Build Tensorflow from Source with Swig and Bazel without Root

Sometimes we may need to install Tensorflow from source without root access to the server, such as a cluster environment. This is even more true when you need to configure Tensorflow with your own environment: e.g., different Cuda and CuDNN versions. This post describes how to compile Bazel, Swig from source, and use them to compile Tensorflow.

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Notes on Transitioning to TensorFlow 1.0

Tensorflow 1.0 is awesome, many nice features, including GridLSTM, LayerNormalization, CRF, etc. There is even a transitioning script that helps automatically converts your file from 0.x to 1.x. However, the official transitioning script does not include many changes that need to be made in my previous LSTM code. This post will list the changes that I discovered, and I hope it will make your life easier. If you have other problems, search the function name in the new API, you should find the corresponding new version. Note that sometimes the order of parameters may differ.

Changes
tf.nn.rnn_cell -> tf.contrib.rnn
tf.nn.seq2seq -> tf.contrib.legacy_seq2seq

virtualenv cannot find module in site-packages

My Tensorflow mysteriously failed at the server. Without root access, I have to compile it from the source, to configure the GPU device. The error is module not found. Tried to pip install the module multiple times, but it still does not work. I can see the package in my site-packages directory, changed access to executable, but still not working.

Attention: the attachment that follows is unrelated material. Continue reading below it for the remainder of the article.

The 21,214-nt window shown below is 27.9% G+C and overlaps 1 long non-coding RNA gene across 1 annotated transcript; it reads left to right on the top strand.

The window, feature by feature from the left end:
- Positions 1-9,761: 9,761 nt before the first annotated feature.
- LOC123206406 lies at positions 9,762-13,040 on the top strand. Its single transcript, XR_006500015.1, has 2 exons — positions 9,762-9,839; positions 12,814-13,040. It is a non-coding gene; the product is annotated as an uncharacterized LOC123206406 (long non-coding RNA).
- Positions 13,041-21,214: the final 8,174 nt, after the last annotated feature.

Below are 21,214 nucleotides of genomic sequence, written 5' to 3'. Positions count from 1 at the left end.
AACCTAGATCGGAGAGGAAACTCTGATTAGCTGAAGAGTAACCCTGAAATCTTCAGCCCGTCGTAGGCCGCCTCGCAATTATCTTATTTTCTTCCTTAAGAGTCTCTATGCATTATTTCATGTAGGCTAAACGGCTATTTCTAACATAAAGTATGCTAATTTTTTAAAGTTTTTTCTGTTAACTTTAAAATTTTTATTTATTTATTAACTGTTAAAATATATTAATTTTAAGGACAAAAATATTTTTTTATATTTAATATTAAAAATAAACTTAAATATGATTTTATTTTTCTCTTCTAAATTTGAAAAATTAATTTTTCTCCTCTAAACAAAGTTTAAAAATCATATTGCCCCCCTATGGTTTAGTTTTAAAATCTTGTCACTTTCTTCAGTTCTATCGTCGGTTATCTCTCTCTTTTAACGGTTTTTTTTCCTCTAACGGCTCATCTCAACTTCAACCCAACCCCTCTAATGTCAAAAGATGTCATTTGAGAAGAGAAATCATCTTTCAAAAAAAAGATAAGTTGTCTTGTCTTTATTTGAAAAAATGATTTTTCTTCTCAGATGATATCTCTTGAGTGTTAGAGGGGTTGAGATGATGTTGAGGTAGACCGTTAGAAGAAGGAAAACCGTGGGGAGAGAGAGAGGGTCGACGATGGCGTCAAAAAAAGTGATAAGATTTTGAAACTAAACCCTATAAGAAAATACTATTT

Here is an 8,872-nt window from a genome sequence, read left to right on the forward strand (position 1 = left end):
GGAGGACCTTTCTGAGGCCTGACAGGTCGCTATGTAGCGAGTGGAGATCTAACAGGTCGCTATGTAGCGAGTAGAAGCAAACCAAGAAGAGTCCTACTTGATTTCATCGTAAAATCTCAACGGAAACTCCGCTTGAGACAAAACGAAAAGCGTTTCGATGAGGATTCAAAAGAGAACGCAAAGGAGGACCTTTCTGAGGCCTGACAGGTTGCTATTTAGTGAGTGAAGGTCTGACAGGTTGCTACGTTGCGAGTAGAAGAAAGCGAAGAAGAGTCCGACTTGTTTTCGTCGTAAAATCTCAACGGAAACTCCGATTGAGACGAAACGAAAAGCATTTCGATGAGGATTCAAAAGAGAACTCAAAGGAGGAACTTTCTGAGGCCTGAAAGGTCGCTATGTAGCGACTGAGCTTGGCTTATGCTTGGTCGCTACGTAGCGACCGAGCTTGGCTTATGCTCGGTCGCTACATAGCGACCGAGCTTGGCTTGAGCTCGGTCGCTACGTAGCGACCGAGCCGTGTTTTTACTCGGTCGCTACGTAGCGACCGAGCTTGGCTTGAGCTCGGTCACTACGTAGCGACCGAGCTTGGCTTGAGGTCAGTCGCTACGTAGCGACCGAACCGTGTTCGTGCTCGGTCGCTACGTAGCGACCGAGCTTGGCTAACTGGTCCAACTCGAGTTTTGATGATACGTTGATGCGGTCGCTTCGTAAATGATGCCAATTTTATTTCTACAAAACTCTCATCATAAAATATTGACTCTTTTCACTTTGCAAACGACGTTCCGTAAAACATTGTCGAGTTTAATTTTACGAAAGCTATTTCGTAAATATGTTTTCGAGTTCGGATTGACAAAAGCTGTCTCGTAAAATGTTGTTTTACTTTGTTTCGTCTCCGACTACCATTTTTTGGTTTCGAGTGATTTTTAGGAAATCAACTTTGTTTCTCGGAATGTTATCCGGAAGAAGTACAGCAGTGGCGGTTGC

It turns out that, I have set the PYTHONPATH variable in my ~/.bashrc, and pip installed packages to that specified directory. When I was trying to import the package, it could not find from the virtualenv directories. After removed the PYTHONPATH from my ~/.bashrc, everything works like a charm.

Not able to connect to Google Compute Engine on port 22

Google has provided its infrastructure via Google Cloud Platform to developers for building applications, as an alternative to Amazon Web Service. The setup of a new instance is simple and intuitive, however, it is frustrating not being able to connect to the instance via ssh. After some research, I found out how to resolve the problem, and I hope it can help others who are having the same issue.

The Problem
Connection Failed: We are not able to connect to the VM on port 22.
I could not even telnet IP 22

The Solution
1. Activate Google Cloud Shell
2. Add a rule to the firewall to allow traffic from port 22:
gcloud compute firewall-rules create allowssh –allow tcp:22 –source-ranges 0.0.0.0/2